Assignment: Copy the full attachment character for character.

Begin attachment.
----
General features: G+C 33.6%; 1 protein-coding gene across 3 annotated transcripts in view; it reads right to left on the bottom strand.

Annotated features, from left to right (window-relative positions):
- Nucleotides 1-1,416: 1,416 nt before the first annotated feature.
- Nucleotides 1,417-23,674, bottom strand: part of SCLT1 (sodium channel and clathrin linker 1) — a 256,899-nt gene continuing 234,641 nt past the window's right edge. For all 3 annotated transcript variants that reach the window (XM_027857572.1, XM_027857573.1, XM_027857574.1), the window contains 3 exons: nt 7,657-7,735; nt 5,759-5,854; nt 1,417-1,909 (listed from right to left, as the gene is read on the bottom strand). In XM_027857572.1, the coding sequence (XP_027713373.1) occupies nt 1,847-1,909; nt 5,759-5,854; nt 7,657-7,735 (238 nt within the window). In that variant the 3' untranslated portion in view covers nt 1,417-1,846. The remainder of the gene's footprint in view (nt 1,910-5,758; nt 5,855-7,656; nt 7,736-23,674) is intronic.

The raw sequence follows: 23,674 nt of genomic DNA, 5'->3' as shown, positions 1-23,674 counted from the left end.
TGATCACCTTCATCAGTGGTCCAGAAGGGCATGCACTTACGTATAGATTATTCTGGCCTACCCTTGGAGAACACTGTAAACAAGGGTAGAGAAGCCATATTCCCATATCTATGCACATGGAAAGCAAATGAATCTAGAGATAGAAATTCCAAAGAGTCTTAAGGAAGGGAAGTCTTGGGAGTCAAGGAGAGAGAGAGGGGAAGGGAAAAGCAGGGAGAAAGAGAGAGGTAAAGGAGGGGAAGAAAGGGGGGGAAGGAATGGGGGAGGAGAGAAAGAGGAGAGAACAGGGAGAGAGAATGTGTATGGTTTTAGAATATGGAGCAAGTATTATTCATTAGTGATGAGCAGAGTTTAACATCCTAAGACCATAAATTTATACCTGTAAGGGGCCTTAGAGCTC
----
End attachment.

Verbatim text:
General features: G+C 33.6%; 1 protein-coding gene across 3 annotated transcripts in view; it reads right to left on the bottom strand.

Annotated features, from left to right (window-relative positions):
- Nucleotides 1-1,416: 1,416 nt before the first annotated feature.
- Nucleotides 1,417-23,674, bottom strand: part of SCLT1 (sodium channel and clathrin linker 1) — a 256,899-nt gene continuing 234,641 nt past the window's right edge. For all 3 annotated transcript variants that reach the window (XM_027857572.1, XM_027857573.1, XM_027857574.1), the window contains 3 exons: nt 7,657-7,735; nt 5,759-5,854; nt 1,417-1,909 (listed from right to left, as the gene is read on the bottom strand). In XM_027857572.1, the coding sequence (XP_027713373.1) occupies nt 1,847-1,909; nt 5,759-5,854; nt 7,657-7,735 (238 nt within the window). In that variant the 3' untranslated portion in view covers nt 1,417-1,846. The remainder of the gene's footprint in view (nt 1,910-5,758; nt 5,855-7,656; nt 7,736-23,674) is intronic.

The raw sequence follows: 23,674 nt of genomic DNA, 5'->3' as shown, positions 1-23,674 counted from the left end.
TGATCACCTTCATCAGTGGTCCAGAAGGGCATGCACTTACGTATAGATTATTCTGGCCTACCCTTGGAGAACACTGTAAACAAGGGTAGAGAAGCCATATTCCCATATCTATGCACATGGAAAGCAAATGAATCTAGAGATAGAAATTCCAAAGAGTCTTAAGGAAGGGAAGTCTTGGGAGTCAAGGAGAGAGAGAGGGGAAGGGAAAAGCAGGGAGAAAGAGAGAGGTAAAGGAGGGGAAGAAAGGGGGGGAAGGAATGGGGGAGGAGAGAAAGAGGAGAGAACAGGGAGAGAGAATGTGTATGGTTTTAGAATATGGAGCAAGTATTATTCATTAGTGATGAGCAGAGTTTAACATCCTAAGACCATAAATTTATACCTGTAAGGGGCCTTAGAGCTC